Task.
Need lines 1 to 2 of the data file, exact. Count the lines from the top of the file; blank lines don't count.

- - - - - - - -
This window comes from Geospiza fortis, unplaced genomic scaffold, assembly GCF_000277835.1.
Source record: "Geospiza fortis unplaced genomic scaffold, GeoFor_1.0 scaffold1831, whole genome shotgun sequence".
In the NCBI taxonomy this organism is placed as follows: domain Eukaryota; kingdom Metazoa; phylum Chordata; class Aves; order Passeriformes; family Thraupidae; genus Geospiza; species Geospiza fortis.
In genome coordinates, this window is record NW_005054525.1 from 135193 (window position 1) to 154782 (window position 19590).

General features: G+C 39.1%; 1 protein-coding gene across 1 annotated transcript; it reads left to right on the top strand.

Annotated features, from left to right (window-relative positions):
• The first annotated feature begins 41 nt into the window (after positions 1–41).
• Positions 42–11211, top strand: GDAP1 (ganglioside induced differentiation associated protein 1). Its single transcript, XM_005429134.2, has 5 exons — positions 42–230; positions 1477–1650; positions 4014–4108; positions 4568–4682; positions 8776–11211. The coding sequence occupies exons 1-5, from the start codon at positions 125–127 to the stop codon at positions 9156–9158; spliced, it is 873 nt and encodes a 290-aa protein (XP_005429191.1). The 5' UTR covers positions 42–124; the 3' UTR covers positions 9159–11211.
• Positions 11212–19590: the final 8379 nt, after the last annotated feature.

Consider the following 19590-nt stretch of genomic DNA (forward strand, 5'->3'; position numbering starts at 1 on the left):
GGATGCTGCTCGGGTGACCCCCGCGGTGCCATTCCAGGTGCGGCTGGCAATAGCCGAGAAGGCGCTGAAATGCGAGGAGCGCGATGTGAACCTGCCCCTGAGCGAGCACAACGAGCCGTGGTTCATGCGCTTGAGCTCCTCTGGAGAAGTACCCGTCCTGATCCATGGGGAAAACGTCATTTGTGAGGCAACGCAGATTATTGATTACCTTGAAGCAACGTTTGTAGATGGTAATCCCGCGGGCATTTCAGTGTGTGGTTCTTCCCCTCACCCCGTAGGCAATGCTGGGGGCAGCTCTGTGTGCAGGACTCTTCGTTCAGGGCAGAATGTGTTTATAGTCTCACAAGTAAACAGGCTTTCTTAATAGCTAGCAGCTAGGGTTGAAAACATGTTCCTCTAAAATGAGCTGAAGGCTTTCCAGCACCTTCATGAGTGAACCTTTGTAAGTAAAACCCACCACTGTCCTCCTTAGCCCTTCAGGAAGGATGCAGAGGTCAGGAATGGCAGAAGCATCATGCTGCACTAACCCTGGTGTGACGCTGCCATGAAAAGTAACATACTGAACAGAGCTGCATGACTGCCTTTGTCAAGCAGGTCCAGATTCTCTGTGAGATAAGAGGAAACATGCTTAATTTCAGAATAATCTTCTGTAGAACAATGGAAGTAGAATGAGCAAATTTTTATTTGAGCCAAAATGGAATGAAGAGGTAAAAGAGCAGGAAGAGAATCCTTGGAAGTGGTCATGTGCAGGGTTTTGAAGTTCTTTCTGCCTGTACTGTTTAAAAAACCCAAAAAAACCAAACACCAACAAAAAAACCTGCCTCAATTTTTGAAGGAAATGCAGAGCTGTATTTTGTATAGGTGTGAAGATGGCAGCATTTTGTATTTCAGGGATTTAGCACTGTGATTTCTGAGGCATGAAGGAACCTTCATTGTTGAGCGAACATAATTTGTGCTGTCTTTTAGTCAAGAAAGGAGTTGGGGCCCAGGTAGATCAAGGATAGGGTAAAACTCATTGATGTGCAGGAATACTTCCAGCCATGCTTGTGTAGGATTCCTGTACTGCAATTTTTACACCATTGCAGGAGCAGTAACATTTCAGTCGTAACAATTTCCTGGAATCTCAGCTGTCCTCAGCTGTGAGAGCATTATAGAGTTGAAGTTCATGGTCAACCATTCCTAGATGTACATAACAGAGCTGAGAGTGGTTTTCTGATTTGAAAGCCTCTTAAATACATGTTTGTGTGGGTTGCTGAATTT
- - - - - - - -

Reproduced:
This window comes from Geospiza fortis, unplaced genomic scaffold, assembly GCF_000277835.1.
Source record: "Geospiza fortis unplaced genomic scaffold, GeoFor_1.0 scaffold1831, whole genome shotgun sequence".